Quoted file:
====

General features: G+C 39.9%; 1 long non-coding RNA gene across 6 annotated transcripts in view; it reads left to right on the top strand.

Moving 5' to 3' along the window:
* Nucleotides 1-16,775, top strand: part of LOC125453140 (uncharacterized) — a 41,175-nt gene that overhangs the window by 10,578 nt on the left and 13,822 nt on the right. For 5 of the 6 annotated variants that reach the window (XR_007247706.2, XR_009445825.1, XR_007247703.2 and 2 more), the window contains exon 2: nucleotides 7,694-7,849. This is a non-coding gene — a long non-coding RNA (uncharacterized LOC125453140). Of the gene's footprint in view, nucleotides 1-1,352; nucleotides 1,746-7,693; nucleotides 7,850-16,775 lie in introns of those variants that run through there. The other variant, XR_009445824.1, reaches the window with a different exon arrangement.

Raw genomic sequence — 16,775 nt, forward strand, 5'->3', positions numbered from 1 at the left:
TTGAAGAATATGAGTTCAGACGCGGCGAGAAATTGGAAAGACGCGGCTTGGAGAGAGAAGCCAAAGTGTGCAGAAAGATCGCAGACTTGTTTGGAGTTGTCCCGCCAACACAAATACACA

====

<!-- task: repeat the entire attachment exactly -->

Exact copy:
General features: G+C 39.9%; 1 long non-coding RNA gene across 6 annotated transcripts in view; it reads left to right on the top strand.

Moving 5' to 3' along the window:
* Nucleotides 1-16,775, top strand: part of LOC125453140 (uncharacterized) — a 41,175-nt gene that overhangs the window by 10,578 nt on the left and 13,822 nt on the right. For 5 of the 6 annotated variants that reach the window (XR_007247706.2, XR_009445825.1, XR_007247703.2 and 2 more), the window contains exon 2: nucleotides 7,694-7,849. This is a non-coding gene — a long non-coding RNA (uncharacterized LOC125453140). Of the gene's footprint in view, nucleotides 1-1,352; nucleotides 1,746-7,693; nucleotides 7,850-16,775 lie in introns of those variants that run through there. The other variant, XR_009445824.1, reaches the window with a different exon arrangement.

Raw genomic sequence — 16,775 nt, forward strand, 5'->3', positions numbered from 1 at the left:
TTGAAGAATATGAGTTCAGACGCGGCGAGAAATTGGAAAGACGCGGCTTGGAGAGAGAAGCCAAAGTGTGCAGAAAGATCGCAGACTTGTTTGGAGTTGTCCCGCCAACACAAATACACA